Scientific article

Regulation of cardiovascular connexins by mechanical forces and junctions

Published inCardiovascular research, vol. 99, no. 2, p. 304-314
Publication date2013

Connexins form a family of transmembrane proteins that consists of 20 members in humans and 21 members in mice. Six connexins assemble into a connexon that can function as a hemichannel or connexon that can dock to a connexon expressed by a neighbouring cell, thereby forming a gap junction channel. Such intercellular channels synchronize responses in multicellular organisms through direct exchange of ions, small metabolites, and other second messenger molecules between the cytoplasms of adjacent cells. Multiple connexins are expressed in the cardiovascular system. These connexins not only experience the different biomechanical forces within this system, but may also act as effector proteins in co-ordinating responses within groups of cells towards these forces. This review discusses recent insights regarding regulation of cardiovascular connexins by mechanical forces and junctions. It specifically addresses effects of (i) shear stress on endothelial connexins, (ii) hypertension on vascular connexins, and (iii) changes in afterload and the composition of myocardial mechanical junctions on cardiac connexins.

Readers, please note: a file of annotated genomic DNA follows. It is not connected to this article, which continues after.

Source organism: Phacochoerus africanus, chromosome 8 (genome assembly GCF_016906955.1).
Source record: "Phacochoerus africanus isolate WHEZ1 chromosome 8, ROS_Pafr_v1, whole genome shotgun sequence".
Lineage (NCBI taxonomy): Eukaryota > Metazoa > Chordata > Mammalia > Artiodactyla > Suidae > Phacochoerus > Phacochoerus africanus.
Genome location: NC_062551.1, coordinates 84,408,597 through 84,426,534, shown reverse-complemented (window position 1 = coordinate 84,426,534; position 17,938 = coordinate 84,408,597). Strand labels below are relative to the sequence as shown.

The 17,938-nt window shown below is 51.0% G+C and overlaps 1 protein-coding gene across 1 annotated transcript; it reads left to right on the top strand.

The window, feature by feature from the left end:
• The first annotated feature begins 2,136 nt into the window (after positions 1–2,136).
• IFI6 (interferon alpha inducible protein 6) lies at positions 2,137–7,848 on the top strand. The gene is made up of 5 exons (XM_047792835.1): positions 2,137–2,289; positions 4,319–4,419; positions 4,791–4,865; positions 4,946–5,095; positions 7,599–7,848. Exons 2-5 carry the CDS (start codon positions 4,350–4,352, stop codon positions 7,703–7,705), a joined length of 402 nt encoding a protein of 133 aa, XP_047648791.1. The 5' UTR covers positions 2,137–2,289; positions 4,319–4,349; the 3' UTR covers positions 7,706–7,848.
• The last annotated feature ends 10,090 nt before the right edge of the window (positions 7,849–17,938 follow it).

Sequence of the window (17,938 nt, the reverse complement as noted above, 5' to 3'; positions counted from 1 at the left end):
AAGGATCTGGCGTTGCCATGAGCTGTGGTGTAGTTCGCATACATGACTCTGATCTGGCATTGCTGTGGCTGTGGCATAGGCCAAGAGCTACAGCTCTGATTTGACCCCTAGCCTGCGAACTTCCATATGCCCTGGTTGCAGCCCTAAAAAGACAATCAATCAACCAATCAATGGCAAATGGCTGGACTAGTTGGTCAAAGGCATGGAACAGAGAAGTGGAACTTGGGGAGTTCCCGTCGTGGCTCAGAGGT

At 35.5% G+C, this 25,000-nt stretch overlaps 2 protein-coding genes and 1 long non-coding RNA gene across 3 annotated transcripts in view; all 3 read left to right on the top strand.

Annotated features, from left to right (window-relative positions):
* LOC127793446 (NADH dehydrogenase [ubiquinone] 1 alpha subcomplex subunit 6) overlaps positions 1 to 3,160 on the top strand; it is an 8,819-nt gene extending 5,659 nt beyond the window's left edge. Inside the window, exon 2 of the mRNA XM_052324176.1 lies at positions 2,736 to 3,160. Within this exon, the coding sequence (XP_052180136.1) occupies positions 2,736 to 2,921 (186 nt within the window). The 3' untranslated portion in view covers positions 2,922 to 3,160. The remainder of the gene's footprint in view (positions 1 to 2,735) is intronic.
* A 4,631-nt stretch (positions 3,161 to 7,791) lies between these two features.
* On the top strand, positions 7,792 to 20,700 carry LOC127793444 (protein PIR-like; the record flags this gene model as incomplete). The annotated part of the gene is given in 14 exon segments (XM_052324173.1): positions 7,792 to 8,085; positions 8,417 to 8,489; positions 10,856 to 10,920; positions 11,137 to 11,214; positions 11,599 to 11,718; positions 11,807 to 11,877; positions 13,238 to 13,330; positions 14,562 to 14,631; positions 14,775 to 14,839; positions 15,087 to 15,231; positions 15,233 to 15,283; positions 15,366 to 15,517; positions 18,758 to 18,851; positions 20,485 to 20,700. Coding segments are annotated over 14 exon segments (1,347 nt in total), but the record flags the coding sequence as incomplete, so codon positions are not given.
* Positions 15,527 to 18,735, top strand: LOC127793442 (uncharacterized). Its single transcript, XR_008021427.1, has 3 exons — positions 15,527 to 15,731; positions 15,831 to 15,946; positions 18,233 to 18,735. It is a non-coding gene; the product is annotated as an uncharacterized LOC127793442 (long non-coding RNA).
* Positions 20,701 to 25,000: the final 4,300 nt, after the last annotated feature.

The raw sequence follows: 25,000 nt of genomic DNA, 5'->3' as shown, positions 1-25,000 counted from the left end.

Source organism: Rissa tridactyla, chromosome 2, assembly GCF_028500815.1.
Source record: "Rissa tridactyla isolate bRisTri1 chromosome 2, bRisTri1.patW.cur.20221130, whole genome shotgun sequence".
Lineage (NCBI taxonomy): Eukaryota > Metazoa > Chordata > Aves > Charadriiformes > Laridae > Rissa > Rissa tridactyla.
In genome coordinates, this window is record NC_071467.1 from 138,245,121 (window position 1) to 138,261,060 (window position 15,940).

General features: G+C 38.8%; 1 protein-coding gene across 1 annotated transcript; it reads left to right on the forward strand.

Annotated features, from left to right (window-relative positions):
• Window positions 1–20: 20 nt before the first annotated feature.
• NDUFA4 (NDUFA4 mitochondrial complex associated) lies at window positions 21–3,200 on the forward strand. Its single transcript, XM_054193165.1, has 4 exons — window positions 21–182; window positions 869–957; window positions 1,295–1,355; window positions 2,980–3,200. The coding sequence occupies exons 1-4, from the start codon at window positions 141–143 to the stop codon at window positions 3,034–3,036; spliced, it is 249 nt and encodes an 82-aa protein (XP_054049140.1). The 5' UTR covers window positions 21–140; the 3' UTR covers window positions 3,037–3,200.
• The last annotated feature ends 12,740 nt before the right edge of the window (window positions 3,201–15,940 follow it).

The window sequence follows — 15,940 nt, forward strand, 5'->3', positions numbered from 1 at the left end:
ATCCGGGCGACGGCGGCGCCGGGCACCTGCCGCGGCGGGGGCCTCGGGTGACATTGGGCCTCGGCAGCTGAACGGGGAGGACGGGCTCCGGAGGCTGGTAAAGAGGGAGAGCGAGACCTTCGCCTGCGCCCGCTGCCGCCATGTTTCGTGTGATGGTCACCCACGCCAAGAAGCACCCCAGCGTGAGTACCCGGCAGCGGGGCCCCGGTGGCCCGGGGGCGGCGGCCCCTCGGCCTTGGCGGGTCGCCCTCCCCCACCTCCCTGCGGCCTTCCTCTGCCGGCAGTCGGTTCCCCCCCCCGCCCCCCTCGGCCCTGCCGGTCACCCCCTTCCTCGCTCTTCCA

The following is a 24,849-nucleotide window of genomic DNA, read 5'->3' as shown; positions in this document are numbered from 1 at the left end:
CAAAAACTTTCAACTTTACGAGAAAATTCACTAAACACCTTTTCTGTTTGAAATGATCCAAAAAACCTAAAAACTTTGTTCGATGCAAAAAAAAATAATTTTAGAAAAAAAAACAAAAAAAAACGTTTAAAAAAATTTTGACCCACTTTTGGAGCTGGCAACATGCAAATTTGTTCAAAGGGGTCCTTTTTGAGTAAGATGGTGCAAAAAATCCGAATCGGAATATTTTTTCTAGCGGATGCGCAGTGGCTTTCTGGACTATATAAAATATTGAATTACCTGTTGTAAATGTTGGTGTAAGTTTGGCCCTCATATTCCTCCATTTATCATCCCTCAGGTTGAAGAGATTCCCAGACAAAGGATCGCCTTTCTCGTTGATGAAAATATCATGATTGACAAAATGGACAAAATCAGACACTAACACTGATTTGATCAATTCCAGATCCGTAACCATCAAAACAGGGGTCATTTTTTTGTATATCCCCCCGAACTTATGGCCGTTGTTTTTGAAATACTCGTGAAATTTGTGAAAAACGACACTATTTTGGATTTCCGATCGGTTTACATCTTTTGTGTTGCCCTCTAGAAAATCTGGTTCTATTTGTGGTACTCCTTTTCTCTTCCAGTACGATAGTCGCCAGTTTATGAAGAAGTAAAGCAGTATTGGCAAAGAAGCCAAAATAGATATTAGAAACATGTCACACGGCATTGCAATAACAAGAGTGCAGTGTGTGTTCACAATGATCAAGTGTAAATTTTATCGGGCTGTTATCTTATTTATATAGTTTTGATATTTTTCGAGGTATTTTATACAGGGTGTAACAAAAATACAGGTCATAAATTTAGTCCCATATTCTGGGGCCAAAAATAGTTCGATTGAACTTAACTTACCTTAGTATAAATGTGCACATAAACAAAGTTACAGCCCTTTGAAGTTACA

Citation (ISO format)
MEENS, Merlijn et al. Regulation of cardiovascular connexins by mechanical forces and junctions. In: Cardiovascular research, 2013, vol. 99, n° 2, p. 304–314. doi: 10.1093/cvr/cvt095
Main files (1)
Article (Accepted version)
ISSN of the journal0008-6363

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